Figure 1. Representative delineation and measurement process of each masseter muscle using T2 weighted magnetic resonance imaging scans: (a) axial, (b) sagittal, and (c) coronal planes (magenta: right masseter muscle; cyan: left masseter muscle). (R: Right, L: Left, A: Anterior, and P: Posterior).
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Figure 2. Results of the characteristics receiver operating characteristic curve analysis evaluating the relationship between pretreatment total masseter muscle volume with progression-free survival (a) (area under the curve (AUC): 67.3%; sensitivity: 63.8%, and specificity: 62.0%; Youden index: 0.258) and overall survival (b) (AUC: 71.4%; sensitivity: 75.4%, and specificity: 71.4%; Youden index: 0.468).
Figure 2. Results of the characteristics receiver operating characteristic curve analysis evaluating the relationship between pretreatment total masseter muscle volume with progression-free survival (a) (area under the curve (AUC): 67.3%; sensitivity: 63.8%, and specificity: 62.0%; Youden index: 0.258) and overall survival (b) (AUC: 71.4%; sensitivity: 75.4%, and specificity: 71.4%; Youden index: 0.468).
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Figure 3. Kaplan–Meier survival curves for groups with TMMV ≤38.0 cc (dark blue) versus >38 cc (red). (a) Progression-free survival. (b) Overall survival.
Figure 3. Kaplan–Meier survival curves for groups with TMMV ≤38.0 cc (dark blue) versus >38 cc (red). (a) Progression-free survival. (b) Overall survival.
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Table 1. Baseline and treatment characteristics for all patients and per total masseter volume groups.
Table 1. Baseline and treatment characteristics for all patients and per total masseter volume groups.
CharacteristicsAll PatientsTMMV ≤ 38.0 ccTMMV > 38.0 ccp-Value
(n = 97)(n = 42)(n = 55)
Median age, year (range)57 (19–79)56 (28–76)57 (19–79)0.78
Age group, n (%)
≥65 years38 (39.17%)17 (40.48%)21 (38.18%)0.43
<65 years59 (60.83%)25 (59.52%)34 (61.82%)
Gender, n (%)
Female28 (28.86%)13 (30.96%)15 (27.27%)0.51
Male69 (71.14%)29 (69.04%)40 (72.73%)
ECOG, n (%)
041 (42.26%)19 (45.24%)22 (40%)0.82
156 (57.74%)23 (54.76%)33 (60%)
Median BMI, kg/m222.7 (18.6–26.8)22.2 (18.6–25.8)23.3 (18.8–26.8)0.29
BMI group, n (%)
<22.7 kg/m241 (42.2)18 (42.6)23 (41.8)0.72
≥22.7 kg/m256 (57.8)24 (57.4)32 (58.2)
T-stage *, n (%)
1–263 (64.94%)31 (73.81%)32 (58.18%)0.13
3–434 (35.06%)11 (26.19%)23 (41.82%)
N-stage *, n (%)
0–135 (36.09%)17 (40.48%)18 (32.73%)0.52
2–362 (63.91%)25 (59.52%)37 (67.27%)
Concurrent chemotherapy cycles, n (%)
116 (16.50%)7 (16.66%)9 (16.36%)0.86
2–381 (83.50%)35 (83.34%)46 (83.64%)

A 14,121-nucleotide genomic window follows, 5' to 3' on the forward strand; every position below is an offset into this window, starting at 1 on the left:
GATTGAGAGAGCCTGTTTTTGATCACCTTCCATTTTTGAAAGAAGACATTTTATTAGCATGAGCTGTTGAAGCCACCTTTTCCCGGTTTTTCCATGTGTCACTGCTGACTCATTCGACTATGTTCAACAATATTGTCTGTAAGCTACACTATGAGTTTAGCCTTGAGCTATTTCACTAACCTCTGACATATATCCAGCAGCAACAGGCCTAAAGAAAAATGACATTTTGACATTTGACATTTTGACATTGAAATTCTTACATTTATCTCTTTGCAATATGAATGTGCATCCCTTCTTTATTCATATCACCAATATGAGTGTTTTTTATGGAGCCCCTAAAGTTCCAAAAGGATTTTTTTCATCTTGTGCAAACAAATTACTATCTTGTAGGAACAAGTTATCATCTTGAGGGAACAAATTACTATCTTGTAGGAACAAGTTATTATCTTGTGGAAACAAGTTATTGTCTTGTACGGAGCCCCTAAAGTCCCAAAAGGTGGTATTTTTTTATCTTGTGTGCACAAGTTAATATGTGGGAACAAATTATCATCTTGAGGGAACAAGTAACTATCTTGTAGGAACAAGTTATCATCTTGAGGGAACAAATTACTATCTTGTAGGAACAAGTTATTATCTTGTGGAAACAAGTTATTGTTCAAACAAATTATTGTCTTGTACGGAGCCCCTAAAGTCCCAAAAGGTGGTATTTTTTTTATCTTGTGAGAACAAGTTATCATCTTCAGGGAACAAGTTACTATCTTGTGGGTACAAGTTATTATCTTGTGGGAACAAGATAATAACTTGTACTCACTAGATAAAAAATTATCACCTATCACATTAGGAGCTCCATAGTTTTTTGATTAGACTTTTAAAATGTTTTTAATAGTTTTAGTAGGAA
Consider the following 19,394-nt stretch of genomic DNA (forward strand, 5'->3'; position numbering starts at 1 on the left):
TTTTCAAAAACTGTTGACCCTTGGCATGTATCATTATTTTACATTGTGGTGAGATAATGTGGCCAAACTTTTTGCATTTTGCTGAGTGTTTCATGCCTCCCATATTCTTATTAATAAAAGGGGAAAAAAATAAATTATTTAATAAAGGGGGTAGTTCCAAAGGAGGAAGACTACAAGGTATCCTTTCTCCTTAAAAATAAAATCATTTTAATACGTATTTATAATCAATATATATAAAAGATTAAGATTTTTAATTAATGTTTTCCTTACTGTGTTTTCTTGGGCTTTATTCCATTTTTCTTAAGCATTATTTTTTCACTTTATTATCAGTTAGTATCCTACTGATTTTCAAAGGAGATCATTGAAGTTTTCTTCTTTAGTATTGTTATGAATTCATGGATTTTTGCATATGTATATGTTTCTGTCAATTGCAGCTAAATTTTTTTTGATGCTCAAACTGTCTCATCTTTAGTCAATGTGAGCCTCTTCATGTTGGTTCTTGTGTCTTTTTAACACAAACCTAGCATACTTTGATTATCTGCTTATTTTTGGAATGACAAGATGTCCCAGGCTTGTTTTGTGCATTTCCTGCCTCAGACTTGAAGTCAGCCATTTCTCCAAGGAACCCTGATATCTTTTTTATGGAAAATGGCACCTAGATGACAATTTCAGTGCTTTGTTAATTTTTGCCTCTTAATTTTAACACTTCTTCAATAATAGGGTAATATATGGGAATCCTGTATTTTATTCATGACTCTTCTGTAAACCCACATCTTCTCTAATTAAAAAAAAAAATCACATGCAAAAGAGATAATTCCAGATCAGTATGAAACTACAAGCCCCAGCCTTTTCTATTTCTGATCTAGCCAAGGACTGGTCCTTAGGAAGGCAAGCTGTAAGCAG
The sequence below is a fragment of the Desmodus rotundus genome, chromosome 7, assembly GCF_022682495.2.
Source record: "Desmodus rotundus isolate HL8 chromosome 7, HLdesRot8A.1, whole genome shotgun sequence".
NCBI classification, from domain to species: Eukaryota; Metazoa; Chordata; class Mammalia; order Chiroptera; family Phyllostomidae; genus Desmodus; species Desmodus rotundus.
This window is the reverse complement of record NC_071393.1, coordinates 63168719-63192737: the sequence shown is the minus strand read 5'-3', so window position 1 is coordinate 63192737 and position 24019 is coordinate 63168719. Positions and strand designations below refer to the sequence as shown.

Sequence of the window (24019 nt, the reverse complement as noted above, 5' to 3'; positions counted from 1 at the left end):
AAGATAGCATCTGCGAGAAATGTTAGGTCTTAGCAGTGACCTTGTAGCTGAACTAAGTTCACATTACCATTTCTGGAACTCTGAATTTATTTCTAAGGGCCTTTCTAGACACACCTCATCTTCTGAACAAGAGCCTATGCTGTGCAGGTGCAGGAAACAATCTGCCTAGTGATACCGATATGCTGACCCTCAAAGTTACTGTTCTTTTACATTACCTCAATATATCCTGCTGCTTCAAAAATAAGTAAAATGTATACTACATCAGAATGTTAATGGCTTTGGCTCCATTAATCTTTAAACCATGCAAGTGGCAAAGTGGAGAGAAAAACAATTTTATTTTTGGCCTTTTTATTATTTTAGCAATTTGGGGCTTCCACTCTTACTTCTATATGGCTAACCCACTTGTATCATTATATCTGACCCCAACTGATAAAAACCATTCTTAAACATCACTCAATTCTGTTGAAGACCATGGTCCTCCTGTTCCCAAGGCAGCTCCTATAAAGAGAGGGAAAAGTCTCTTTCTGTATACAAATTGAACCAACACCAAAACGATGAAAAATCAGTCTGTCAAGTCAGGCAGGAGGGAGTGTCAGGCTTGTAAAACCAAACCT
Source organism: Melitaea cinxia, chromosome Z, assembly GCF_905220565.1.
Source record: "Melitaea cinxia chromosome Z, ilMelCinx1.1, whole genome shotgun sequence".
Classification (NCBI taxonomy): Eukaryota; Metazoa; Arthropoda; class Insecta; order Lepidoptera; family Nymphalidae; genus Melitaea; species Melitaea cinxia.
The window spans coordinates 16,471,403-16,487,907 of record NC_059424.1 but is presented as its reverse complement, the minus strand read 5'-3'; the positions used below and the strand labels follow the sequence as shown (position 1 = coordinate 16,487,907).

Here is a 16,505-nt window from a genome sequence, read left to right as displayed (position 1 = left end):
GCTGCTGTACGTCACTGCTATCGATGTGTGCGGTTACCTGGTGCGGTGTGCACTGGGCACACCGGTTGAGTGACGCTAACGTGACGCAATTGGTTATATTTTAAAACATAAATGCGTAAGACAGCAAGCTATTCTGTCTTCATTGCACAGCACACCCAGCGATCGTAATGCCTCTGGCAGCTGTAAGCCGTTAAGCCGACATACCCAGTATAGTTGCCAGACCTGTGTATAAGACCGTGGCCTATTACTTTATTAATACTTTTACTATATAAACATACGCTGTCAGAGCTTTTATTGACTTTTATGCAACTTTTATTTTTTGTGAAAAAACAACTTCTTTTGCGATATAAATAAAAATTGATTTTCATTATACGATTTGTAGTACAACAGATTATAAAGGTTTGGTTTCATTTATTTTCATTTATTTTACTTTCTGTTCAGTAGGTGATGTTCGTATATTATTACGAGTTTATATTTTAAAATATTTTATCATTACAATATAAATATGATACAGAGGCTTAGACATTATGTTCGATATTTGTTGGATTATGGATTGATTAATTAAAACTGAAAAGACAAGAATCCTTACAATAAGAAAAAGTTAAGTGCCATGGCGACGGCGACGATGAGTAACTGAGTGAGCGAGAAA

Adjuvant chemotherapy cycles n (%)
023 (23.7%)11 (26.20%)12 (21.82%)0.48
1–274 (76.3%)31 (73.80%)43 (78.18%)
* According to the eighth edition of the AJCC. Abbreviations: TMMV: total masseter muscle volume; ECOG: Eastern Cooperative Oncology Group; BMI: Body mass index; T-stage: Tumor stage; N-stage: Nodal stage.
Table 2. Median and long-term survival outcomes for the entire research cohort and per total masseter muscle volume groups.
Table 2. Median and long-term survival outcomes for the entire research cohort and per total masseter muscle volume groups.
EndpointAll Patients
(n = 97)
TMMV ≤ 38.0 cc
(n = 42)
TMMV > 38.0
cc (n = 55)
Median, months74 (32.1–115.9)28 (13.3–42.7)NR<0.001
5-year survival, %54.334.469.1
8-year survival, %44.722.959.6
Median, monthsNR71 (57.3–84.7)NR<0.001
5-year survival, %78.759.193.9
8-year survival, %63.937.183
Abbreviations: TMMV: total masseter muscle volume; PFS: progression-free survival; NR: not reached; OS: overall survival.
Table 3. Outcomes of univariate and multivariate analyses.
Table 3. Outcomes of univariate and multivariate analyses.
VariableProgression-Free SurvivalOverall Survival
Median survival
Univariate p-valueMultivariate p-valueHR
Median survival
Univariate p-valueMultivariate p-valueHR
Age group
<65 yearsNR0.52--NR0.62--
≥65 yearsNRNR
BMI group, n (%)
<22.7 kg/m2NR0.91--NR0.94--
≥22.7 kg/m2NRNR
T-stage *
1–2NR0.0120.0271.34 (1.17–1.58)NR0.0110.0221.38 (1.21–1.59)
N-stage *
0–1NR0.0230.0141.36 (1.13–1.68)NR
0.0140.0291.43 (1.18–1.74)
Concurrent chemotherapy cycles
1530.0320.0431.42 (1.14–1.86)710.0120.0321.73 (1.26–2.24)
Adjuvant chemotherapy cycles
≤38.0 cc28<0.001<0.0012.38 (1.82–2.94)71<0.001<0.0012.34 (1.67–3.01)
>38.0 ccNRNR
* According to the eighth edition of the AJCC. Abbreviations: HR: hazard ratio; CI: confidence interval; NR: not reached; ECOG: Eastern Cooperative Oncology; BMI: body mass index; T-stage: tumor stage; N-stage: node stage; TMMV: total masseter muscle volume.
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MDPI and ACS Style

Pehlivan, U.A.; Somay, E.; Yilmaz, B.; Besen, A.A.; Mertsoylu, H.; Selek, U.; Topkan, E. Pretreatment Masseter Muscle Volume Predicts Survival in Locally Advanced Nasopharyngeal Carcinoma Patients Treated with Concurrent Chemoradiotherapy. J. Clin. Med. 2023, 12, 6863.

AMA Style

Pehlivan UA, Somay E, Yilmaz B, Besen AA, Mertsoylu H, Selek U, Topkan E. Pretreatment Masseter Muscle Volume Predicts Survival in Locally Advanced Nasopharyngeal Carcinoma Patients Treated with Concurrent Chemoradiotherapy. Journal of Clinical Medicine. 2023; 12(21):6863.

Chicago/Turabian Style

Pehlivan, Umur Anil, Efsun Somay, Busra Yilmaz, Ali Ayberk Besen, Huseyin Mertsoylu, Ugur Selek, and Erkan Topkan. 2023. "Pretreatment Masseter Muscle Volume Predicts Survival in Locally Advanced Nasopharyngeal Carcinoma Patients Treated with Concurrent Chemoradiotherapy" Journal of Clinical Medicine 12, no. 21: 6863.